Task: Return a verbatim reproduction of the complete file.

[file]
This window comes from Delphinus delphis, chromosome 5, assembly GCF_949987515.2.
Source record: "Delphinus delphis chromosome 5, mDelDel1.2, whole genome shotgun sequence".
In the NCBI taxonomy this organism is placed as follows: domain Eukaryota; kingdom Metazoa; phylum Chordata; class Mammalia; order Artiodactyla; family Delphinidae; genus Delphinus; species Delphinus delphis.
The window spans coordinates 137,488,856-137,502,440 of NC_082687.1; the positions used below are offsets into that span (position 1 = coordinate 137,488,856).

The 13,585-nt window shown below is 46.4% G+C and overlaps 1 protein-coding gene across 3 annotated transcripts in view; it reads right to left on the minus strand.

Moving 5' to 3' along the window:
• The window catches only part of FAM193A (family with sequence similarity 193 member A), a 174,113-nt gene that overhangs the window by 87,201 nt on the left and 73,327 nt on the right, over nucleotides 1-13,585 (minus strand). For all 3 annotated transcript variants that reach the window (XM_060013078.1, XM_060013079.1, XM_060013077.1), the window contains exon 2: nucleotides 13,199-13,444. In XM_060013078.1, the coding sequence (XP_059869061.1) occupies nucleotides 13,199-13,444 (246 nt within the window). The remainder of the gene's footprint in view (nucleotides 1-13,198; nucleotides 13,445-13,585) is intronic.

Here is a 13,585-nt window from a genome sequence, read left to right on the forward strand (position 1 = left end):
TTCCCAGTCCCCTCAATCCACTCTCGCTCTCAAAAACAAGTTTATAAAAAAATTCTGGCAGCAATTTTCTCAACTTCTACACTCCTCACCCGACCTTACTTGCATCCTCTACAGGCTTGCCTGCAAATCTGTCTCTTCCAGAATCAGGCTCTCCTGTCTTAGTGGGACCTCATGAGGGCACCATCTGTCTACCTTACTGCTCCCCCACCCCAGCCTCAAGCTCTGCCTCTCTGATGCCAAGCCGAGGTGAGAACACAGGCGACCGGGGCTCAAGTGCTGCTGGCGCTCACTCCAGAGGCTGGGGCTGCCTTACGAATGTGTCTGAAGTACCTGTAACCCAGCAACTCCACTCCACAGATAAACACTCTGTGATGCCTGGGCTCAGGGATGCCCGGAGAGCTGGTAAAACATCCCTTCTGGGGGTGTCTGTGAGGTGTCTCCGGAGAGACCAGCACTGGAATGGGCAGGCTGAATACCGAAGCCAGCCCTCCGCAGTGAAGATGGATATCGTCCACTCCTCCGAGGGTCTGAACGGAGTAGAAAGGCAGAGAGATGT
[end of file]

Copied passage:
This window comes from Delphinus delphis, chromosome 5, assembly GCF_949987515.2.
Source record: "Delphinus delphis chromosome 5, mDelDel1.2, whole genome shotgun sequence".
In the NCBI taxonomy this organism is placed as follows: domain Eukaryota; kingdom Metazoa; phylum Chordata; class Mammalia; order Artiodactyla; family Delphinidae; genus Delphinus; species Delphinus delphis.
The window spans coordinates 137,488,856-137,502,440 of NC_082687.1; the positions used below are offsets into that span (position 1 = coordinate 137,488,856).

The 13,585-nt window shown below is 46.4% G+C and overlaps 1 protein-coding gene across 3 annotated transcripts in view; it reads right to left on the minus strand.

Moving 5' to 3' along the window:
• The window catches only part of FAM193A (family with sequence similarity 193 member A), a 174,113-nt gene that overhangs the window by 87,201 nt on the left and 73,327 nt on the right, over nucleotides 1-13,585 (minus strand). For all 3 annotated transcript variants that reach the window (XM_060013078.1, XM_060013079.1, XM_060013077.1), the window contains exon 2: nucleotides 13,199-13,444. In XM_060013078.1, the coding sequence (XP_059869061.1) occupies nucleotides 13,199-13,444 (246 nt within the window). The remainder of the gene's footprint in view (nucleotides 1-13,198; nucleotides 13,445-13,585) is intronic.

Here is a 13,585-nt window from a genome sequence, read left to right on the forward strand (position 1 = left end):
TTCCCAGTCCCCTCAATCCACTCTCGCTCTCAAAAACAAGTTTATAAAAAAATTCTGGCAGCAATTTTCTCAACTTCTACACTCCTCACCCGACCTTACTTGCATCCTCTACAGGCTTGCCTGCAAATCTGTCTCTTCCAGAATCAGGCTCTCCTGTCTTAGTGGGACCTCATGAGGGCACCATCTGTCTACCTTACTGCTCCCCCACCCCAGCCTCAAGCTCTGCCTCTCTGATGCCAAGCCGAGGTGAGAACACAGGCGACCGGGGCTCAAGTGCTGCTGGCGCTCACTCCAGAGGCTGGGGCTGCCTTACGAATGTGTCTGAAGTACCTGTAACCCAGCAACTCCACTCCACAGATAAACACTCTGTGATGCCTGGGCTCAGGGATGCCCGGAGAGCTGGTAAAACATCCCTTCTGGGGGTGTCTGTGAGGTGTCTCCGGAGAGACCAGCACTGGAATGGGCAGGCTGAATACCGAAGCCAGCCCTCCGCAGTGAAGATGGATATCGTCCACTCCTCCGAGGGTCTGAACGGAGTAGAAAGGCAGAGAGATGT